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Theatre / Mourning Becomes Electra

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Mourning Becomes Electra is a play written by Eugene O'Neill.

The story is a retelling of The Oresteia by Aeschylus, consisting of three parts called "Homecoming," "The Hunted" and "The Haunted." Set in 1865 New England following The American Civil War, it centers around the Mannon family, who have to face their turbulent destiny in middle of a puritan society. The story narrates the return from the war of the patriarch, Ezra, to the family's enormous mansion, only to find a totally different world from the one he left behind marching into the conflict. The other members of the household are Ezra's wife, Christine, and their children— their daughter, Lavinia, and their son, First Lieutenant of Infantry Orin.

The play premiered on Broadway at the Guild Theatre, where it ran for 150 performances from October 1931 to March 1932. Lee Baker starred as Ezra, with Alla Nazimova as Christine, Earle Larimore as Orin, and Alice Brady as Lavinia. In 1947, Dudley Nichols wrote and directed a film adaptation, featuring Rosalind Russell as Christine, Raymond Massey as Ezra, Michael Redgrave as Orin, Katina Paxinou as Lavinia, and Kirk Douglas in an early role as Lavinia's suitor Peter Niles. For their performances in the film, Redgrave and Russell earned Academy Award nominations for Best Actor and Best Actress respectively.

This play and its adaptations feature examples of:

  • Adapted Out: The Furies. Not just due to the updated setting, but also because Orin doesn't actually kill his mother. She commits suicide. Though Orin's own guilt does some of their job.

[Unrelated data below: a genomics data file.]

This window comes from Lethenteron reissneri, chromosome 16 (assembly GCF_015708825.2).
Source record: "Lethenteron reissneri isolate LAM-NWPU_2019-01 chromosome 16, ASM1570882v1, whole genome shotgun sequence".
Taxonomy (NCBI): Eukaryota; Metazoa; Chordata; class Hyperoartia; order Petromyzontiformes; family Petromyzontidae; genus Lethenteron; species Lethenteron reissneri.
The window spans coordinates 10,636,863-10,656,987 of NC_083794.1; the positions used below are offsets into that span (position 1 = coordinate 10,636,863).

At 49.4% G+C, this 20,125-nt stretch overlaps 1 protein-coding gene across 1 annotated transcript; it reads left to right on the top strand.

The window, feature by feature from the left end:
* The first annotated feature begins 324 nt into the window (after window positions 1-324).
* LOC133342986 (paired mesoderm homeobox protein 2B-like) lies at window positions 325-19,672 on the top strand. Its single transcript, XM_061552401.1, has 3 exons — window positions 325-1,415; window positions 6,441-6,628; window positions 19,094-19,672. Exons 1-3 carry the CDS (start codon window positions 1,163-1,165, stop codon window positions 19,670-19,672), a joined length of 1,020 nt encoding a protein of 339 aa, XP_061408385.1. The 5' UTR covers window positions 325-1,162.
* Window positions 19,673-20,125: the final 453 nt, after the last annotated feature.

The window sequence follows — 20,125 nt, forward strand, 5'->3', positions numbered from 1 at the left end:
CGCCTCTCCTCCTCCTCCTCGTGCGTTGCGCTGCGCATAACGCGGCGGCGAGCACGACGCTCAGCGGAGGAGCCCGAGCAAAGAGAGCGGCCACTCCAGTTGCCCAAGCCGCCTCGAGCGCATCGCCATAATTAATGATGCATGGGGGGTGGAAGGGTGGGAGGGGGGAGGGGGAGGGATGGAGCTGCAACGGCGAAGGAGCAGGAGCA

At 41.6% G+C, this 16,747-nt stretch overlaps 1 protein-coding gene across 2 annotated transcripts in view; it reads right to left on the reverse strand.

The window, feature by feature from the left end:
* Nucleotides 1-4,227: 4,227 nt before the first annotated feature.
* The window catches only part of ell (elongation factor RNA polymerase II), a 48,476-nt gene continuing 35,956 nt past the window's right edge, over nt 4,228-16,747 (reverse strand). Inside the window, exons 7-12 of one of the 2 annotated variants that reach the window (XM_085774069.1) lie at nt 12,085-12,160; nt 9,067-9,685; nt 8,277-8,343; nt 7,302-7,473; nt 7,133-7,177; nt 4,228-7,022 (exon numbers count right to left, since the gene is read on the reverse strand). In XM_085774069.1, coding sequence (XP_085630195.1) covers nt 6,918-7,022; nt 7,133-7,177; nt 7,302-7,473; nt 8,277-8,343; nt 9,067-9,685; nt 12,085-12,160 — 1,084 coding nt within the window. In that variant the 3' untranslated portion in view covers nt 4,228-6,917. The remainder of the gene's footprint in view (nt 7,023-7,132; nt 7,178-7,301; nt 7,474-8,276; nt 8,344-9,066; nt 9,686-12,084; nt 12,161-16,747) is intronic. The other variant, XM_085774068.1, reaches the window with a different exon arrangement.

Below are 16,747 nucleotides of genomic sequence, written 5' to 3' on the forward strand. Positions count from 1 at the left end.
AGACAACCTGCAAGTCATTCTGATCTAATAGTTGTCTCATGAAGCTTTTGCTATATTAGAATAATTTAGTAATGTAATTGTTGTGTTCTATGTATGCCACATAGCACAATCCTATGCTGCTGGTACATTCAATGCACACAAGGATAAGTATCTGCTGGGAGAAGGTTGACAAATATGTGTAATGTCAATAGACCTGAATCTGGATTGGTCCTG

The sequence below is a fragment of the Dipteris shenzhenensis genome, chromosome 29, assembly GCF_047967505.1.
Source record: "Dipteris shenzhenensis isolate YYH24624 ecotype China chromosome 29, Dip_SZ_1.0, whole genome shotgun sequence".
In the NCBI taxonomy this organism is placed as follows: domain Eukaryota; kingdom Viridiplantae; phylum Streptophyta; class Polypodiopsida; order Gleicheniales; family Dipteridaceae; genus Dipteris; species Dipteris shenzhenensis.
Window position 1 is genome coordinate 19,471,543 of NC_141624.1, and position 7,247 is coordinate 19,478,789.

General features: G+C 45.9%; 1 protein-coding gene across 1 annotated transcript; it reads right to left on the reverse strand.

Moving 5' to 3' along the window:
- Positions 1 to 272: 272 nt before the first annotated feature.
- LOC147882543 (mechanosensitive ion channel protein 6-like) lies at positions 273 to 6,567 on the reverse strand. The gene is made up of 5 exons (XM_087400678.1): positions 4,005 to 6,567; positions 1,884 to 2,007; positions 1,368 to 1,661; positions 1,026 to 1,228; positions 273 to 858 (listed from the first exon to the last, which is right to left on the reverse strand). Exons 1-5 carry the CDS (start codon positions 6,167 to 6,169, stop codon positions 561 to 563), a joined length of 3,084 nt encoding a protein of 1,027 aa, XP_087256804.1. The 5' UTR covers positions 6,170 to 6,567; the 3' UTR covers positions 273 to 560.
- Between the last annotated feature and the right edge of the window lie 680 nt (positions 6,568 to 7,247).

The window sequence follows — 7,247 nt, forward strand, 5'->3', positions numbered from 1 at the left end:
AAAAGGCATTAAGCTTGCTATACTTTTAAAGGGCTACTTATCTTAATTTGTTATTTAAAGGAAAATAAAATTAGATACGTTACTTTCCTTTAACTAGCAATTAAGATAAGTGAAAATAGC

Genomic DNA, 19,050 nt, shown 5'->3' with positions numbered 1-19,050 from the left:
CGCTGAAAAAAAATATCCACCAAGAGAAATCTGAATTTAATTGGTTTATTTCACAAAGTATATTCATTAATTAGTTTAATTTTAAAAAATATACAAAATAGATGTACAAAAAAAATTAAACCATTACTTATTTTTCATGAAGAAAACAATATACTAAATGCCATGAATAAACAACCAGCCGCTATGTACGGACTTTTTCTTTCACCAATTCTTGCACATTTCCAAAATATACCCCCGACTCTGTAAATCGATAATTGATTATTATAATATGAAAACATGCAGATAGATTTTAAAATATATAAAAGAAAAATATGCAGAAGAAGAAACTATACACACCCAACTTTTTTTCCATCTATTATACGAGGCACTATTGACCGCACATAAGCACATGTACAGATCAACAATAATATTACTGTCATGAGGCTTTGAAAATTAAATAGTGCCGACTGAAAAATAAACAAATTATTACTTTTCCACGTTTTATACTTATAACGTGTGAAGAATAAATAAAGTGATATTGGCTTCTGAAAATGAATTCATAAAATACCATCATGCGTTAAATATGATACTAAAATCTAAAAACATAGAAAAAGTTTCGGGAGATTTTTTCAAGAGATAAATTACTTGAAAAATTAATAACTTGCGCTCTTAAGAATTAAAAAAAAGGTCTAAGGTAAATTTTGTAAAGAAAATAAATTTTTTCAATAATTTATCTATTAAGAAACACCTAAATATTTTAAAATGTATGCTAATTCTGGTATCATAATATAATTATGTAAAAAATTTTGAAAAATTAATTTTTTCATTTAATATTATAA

• All Psychology Is Freudian: The play itself being a modernized (circa The American Civil War) adaptation of Aeschylus's The Oresteia, it is swarming with Freudianism. Just for starters, Lavinia (the modern equivalent of Electra) won't shut up about how much she loves her father, and won't hear anything against him. Orin is the same, but for his mother.
  • "Blackmail" Is Such an Ugly Word: Orin initially attempts to blackmail Lavinia into not marrying Peter by giving Peter's sister Hazel an envelope with information to only be opened if Orin dies or Peter and Lavinia try to marry. Lavinia then subverts things by getting Orin to hand her the envelope instead, but Hazel still tells Peter about the envelope and warns Lavinia off herself.
  • Composite Character: Orin is a combination of Orestes and Iphegenia—like the latter, he is part but not all of his mother's reason for revenge (Christine resents Ezra for sending him to war), and then must avenge his father's death.
  • Cycle of Revenge: Adam and Christine kill Ezra, each for their own reasons. Lavinia and Orin therefore murder Brant and tell their mother what they've done. Christine then kills herself despite Orin's attempts at placation, which later leads to Orin's death.
  • Driven to Suicide: Christine, after her children kill Brant. Orin as well when the guilt catches up to him and he realizes he and Lavinia are becoming their parents.
  • Everyone Is Related: Adam Brant is actually the child of Ezra's uncle and a French woman, who were exiled from the house due to the scandal. Brant therefore hates Ezra because not only did his mother die when Ezra did not respond to a letter from her begging for aid, but he claims Ezra's father also lusted after her and that's the real reason his parents were exiled.